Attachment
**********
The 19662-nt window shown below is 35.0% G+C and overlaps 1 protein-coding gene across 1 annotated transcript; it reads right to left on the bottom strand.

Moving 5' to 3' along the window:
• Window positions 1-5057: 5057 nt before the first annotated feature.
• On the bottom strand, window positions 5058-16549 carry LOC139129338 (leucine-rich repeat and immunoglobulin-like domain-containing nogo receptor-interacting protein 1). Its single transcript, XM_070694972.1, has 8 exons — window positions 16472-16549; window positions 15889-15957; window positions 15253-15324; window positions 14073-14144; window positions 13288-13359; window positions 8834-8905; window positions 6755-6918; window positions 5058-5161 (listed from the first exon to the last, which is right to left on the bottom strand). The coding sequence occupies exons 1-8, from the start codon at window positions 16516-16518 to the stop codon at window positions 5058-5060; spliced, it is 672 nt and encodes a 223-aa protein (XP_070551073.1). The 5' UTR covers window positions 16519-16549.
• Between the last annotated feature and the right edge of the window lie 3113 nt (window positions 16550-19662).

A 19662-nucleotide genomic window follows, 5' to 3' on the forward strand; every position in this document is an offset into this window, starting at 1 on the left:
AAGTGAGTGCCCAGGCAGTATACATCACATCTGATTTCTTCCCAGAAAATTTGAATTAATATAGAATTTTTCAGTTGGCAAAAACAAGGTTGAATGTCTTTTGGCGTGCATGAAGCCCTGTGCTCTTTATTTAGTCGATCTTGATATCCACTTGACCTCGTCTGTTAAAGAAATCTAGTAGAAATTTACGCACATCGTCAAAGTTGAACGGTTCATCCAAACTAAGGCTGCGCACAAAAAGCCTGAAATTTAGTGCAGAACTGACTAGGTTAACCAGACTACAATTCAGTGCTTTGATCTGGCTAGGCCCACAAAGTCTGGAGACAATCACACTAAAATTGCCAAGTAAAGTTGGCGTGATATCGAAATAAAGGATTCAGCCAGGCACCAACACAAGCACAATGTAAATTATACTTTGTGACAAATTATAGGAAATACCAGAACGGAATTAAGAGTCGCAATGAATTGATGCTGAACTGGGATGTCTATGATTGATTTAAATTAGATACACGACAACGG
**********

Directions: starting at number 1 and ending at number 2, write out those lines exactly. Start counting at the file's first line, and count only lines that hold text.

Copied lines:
The 19662-nt window shown below is 35.0% G+C and overlaps 1 protein-coding gene across 1 annotated transcript; it reads right to left on the bottom strand.

Moving 5' to 3' along the window: